lot of us had a pretty good chuckle a few months back when the long-delayed,
much-maligned feature film adaptation of DOA: Dead or Alive washed up on
Google Video and gave us all a day or two of guffaws. The prevailing joke was
that it was the first film to go “direct-to-Google-Video,” but of course, the
truth was that, like so much illicit material, it was pirated and “distributed”
through a link to its location on Google Video that had been passed around like
some real nice la-la. It certainly wasn’t the first, nor will it be the last
full-length movie to enjoy a brief stay at Google. Several current blockbusters
have been found there including Harry Potter and the Order of the Phoenix,
Free or Die Hard
, and just for you early adopters, Hairspray.

course, Google Video, and other sites like YouTube, have been hosting contraband
galore for some time now. While the quality of their videos consistently hovers
between “shit” and “shit that’s been vomited on by piss,” the immediacy, range,
and ease of use has made them indispensible to those crazy kids prowling the
Internets and it’s redefined the medium. Still, with movie studios keeping one
eye on the Hindenberg-esque trajectory of their brothers in the music industry
and one eye on the stale receipts in their own back yard, they can scarcely
afford to ignore this looming threat, and indeed, they consistently request for
Google to remove their material only for it to pop up again in a slightly
altered form. This week, the issue came
to the forefront again with the release of a report from the National Legal and
Policy Center.

you’re searching your mental catalog of piracy watchdog groups and coming up
empty on the NLPC, you’re not alone. It’s a right-leaning “ethics” watchdog
group that tackles such timely threats to America such as Jesse Jackson,
diversity training, and…Diddy. Now, Google is in their hot seat because of
their “lackadaisical approach” to screening content, and they’ve released a
report detailing their iniquities. But while I don’t see any particular agenda
behind the report, it does all seem rather futile. Movie piracy is much more
intensive in the torrent side of the Internet, where nigh-pristine versions of
most films, past and present, can be found without too much effort. As long as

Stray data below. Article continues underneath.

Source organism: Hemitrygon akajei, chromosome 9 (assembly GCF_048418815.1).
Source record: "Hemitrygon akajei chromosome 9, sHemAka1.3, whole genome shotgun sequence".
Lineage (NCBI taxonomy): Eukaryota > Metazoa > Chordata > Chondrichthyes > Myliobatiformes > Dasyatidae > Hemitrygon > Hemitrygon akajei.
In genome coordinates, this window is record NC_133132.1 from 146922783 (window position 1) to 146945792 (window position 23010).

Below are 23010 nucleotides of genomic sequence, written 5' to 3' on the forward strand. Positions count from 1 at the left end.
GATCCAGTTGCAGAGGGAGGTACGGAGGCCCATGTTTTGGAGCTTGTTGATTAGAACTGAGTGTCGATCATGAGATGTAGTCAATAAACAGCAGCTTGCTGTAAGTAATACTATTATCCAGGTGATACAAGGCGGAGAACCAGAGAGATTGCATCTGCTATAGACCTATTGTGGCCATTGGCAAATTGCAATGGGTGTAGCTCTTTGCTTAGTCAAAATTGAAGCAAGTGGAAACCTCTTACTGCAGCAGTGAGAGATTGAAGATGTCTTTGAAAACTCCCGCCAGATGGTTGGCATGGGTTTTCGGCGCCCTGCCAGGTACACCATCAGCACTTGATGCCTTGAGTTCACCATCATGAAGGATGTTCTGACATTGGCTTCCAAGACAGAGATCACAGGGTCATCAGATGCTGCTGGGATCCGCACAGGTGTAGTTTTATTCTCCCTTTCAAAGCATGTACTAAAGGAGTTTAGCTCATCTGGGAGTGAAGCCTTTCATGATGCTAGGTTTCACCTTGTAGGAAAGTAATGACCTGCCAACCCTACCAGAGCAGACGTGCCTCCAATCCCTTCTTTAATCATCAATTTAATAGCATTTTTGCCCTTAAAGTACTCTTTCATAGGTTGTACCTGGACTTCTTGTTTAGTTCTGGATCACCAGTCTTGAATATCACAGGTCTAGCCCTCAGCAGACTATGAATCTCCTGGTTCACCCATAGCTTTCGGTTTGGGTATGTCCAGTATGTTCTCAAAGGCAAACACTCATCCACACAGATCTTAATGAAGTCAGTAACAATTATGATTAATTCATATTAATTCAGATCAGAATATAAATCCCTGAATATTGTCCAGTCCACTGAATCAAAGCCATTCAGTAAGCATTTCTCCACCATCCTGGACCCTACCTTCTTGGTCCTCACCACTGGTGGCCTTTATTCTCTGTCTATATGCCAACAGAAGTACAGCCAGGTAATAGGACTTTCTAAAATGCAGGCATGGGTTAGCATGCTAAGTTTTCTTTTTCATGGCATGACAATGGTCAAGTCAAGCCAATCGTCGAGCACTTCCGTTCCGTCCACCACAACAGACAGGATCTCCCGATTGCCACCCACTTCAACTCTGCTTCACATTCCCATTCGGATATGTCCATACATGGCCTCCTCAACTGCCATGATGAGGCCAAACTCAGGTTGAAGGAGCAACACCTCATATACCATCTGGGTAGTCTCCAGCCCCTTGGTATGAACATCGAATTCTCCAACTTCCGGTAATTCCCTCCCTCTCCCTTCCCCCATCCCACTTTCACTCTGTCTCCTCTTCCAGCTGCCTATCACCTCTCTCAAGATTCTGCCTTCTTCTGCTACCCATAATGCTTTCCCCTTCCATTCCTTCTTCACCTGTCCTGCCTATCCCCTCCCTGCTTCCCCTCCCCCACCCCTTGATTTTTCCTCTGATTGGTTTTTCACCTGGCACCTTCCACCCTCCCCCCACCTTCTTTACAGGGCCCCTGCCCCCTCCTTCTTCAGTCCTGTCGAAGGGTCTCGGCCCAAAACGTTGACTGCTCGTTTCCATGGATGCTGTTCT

that technology exists and is beyond the control of any central entity, jumping
on the likes of Google or YouTube will have no effect whatsoever except to
drive this further underground.

referenced the music industry, and they’re slowly learning the lesson that the
film biz is faced with. In the late 90s, the music industry had a rare shot to
get ahead of the MP3 download problem by working with Napster, a service which
was pretty much the be-all, end-all of illegal downloading at the time. But
they didn’t get the job done, Napster drifted into obscurity, and torrents
entered the picture, compounding the problem and removing any sort of central
accountability. Now, their eggs are all in the basket of the Apple iTunes Music
Store, which has done a great of boosting the sales of iPods, but little to
make up for the lack of revenue in recent years. While the tens of billions of
downloads they’ve sold sounds impressive on the surface, the math shows that
this works to about 30 songs or so per iPod over the course of four years,
which means the other 29.8GB of data on these devices is getting filled up mostly with
burned material that was already purchased or illegal material that was
downloaded. Additionally, Apple now has most of the leverage and will surely
prioritize what helps them sell hardware over what is best for the music
industry. Not good.

Video and YouTube are about as close to Napster in the video realm as we have
these days. While most of their offerings are lacking in quality, they
represent a portal where studios have a rare chance to start connecting with
the considerable demand to enjoy films online quickly and immediately. I don’t
have a magical answer that will solve all of the questions of pricing, availability,
how much that would piss off theater owners, and all of the other pertinent
questions. I do know, however, that doing nothing (or even offering movies
through iTunes) will also solve nothing, and this situation will only get worse
as broadband connections get broader and iPhones continue to soak up Wi-Fi
access everywhere
. Poo-pooing the lack of ethics sounds good in a report, but
it’s merely a gesture, not a solution. And if movie studios don’t start trying
to work with the current online content gatekeepers, and instead push these
people further underground, history will repeat itself. And I’m sure Steve Jobs
will have no problem controlling the legitimate part of the online
entertainment equation as well. The studios? Not so much.